Are you aware of how fast mobile phone technology is growing in the United States? In March of 2014, Mobile Future, an organization of technology and communication companies, reported to Congress the following: “Consumer demand in the U.S. is skyrocketing for mobile broadband technology and services.” While that statement may seem like an exaggeration, the facts bear it out.
Age, Race, Income
According to the “Consumers and Mobile Financial Services 2014” report, 87% of U.S. adults own a mobile phone. Just over 60% of these are smartphones – phones which can access the Internet. This means smartphone ownership in the U.S. is up 52% from just a few years ago.
Mobile phone usage among those between the ages of 18 to 44 is around 91%. However, older consumers use mobile phones at a lower rate. Eighty-seven percent of those aged 45 to 59 use use mobile phones. The rate drops to 81% for those over the age of 60. Smartphone usage is significantly lower for older demographics, too. For example, only 58% of those between 45 to 59 own a smartphone. The number drops to 33% for those aged older than 60.
Hispanic and non-Hispanic whites are the highest owners of mobile phones with ownership rates of 88% and 89% respectively. However, when it comes to smartphone ownership, Hispanics (73%) and non-Hispanic blacks (63%) outnumber that of non-Hispanic whites (58%).
Wealthier households are more likely to own mobile phones and smartphones than their poorer neighbors. Still, even in households which earn less than $25,000, 74% of adults have a mobile phone, and 44% a smartphone. In contrast, 96% of adults with income of more than $100,000 own mobile phones, and 75%, smartphones.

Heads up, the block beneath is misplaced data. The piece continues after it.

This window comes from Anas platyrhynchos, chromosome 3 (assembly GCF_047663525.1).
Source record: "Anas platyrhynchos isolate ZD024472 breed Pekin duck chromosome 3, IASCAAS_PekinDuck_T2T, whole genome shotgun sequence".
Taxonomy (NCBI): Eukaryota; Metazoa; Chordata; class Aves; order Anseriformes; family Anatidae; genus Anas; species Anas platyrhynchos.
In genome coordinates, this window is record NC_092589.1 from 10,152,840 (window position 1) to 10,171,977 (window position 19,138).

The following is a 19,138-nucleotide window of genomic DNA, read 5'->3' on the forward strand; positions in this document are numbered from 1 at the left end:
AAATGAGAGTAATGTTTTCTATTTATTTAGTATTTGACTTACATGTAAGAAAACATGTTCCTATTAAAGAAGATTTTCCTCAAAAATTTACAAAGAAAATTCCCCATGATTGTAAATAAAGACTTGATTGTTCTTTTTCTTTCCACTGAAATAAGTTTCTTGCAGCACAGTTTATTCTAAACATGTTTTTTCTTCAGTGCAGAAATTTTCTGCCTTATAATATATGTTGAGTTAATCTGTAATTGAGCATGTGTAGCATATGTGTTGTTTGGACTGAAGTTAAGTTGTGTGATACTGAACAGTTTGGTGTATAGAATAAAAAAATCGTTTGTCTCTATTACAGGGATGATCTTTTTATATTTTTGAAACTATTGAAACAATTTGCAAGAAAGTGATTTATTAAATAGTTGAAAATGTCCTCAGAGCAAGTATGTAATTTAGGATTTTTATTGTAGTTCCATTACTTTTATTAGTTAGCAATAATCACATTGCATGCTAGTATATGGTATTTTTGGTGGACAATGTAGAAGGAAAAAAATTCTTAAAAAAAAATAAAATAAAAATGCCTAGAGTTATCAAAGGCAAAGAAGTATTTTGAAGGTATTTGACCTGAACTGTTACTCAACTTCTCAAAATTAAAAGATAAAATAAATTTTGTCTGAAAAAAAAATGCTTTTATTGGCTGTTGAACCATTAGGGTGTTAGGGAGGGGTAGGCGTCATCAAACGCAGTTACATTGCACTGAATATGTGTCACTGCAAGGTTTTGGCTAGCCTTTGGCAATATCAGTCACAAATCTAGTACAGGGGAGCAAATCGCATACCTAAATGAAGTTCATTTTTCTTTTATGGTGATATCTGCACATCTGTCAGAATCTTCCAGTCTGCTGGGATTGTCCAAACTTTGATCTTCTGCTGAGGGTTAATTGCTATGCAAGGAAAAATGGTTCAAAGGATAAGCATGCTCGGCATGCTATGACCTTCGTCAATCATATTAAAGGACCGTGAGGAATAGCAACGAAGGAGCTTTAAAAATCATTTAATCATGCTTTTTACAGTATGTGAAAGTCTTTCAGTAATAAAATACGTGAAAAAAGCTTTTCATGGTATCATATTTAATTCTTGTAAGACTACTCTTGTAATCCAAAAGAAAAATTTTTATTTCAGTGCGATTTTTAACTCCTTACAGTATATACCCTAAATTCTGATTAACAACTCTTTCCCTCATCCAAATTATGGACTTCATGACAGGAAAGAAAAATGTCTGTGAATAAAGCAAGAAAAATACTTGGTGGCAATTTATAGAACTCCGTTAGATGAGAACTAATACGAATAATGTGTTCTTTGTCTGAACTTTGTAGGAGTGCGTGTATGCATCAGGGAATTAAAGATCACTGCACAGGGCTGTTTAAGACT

According to Pew Research, picture taking is the most popular for which people use their phone. Young people especially like to snap a photo, 94% of using their mobile phones this way. More than 80% of male and female mobile phone users take pictures.
Most mobile phone owners (81% of men, and 80% of women) text. This number is highest for the youngest demographic at 97%, and lowest with the older. Only 34% of those older than 65 years report texting. Those with a college education are 20% more likely to text than those who did not graduate from high school.
Demographics of individuals whouse their mobile phone to access the Internet follow the same patterns as other mobile phone applications. Those with more education and higher incomes are more likely to use their phones this way. African Americans and Hispanics, however, are more likely than whites to access the Internet with their phones by 8% and 14% respectively.
Although, many people express concern about phone security, trends point to increased popularity of mobile banking. There is a huge potential for growth in this area, particularly among those who are “underbanked” – those who do not use traditional banking services. A recent report stated the following: “Almost 39 percent of the underbanked with mobile phones report using mobile banking in the past 12 months, while 22 percent report using mobile payments.”
Implications and Summary
Mobile phones, smartphone, and apps are in demand, and should remain popular as the worldwide use of smartphones continues to climb. Although, this in encouraging to investors, some note that most people are attracted to apps that are free. At the end of 2013, there were over 1.5 million apps available for Apple and Android users. The average smartphone holds 41 apps, according to the New York Daily News.
Board of Governors of the Federal Reserve System. (2014). “Consumers and Mobile Financial Services 2014.”
Duggan, Maeve, and Lee Rainie. (2012). “Cell Phone Activities: Additional Demographic Analysis.” Pew Research Internet Project. Nov. 25.
“How Smartphones are on the Verge of Taking Over the World. (2013). Daily News. March 22.
Committee on Energy and Commerce. U.S. House of Representatives. (2014). “Mobile Future Comments on Modernizing U.S. Spectrum Policy.” March 15.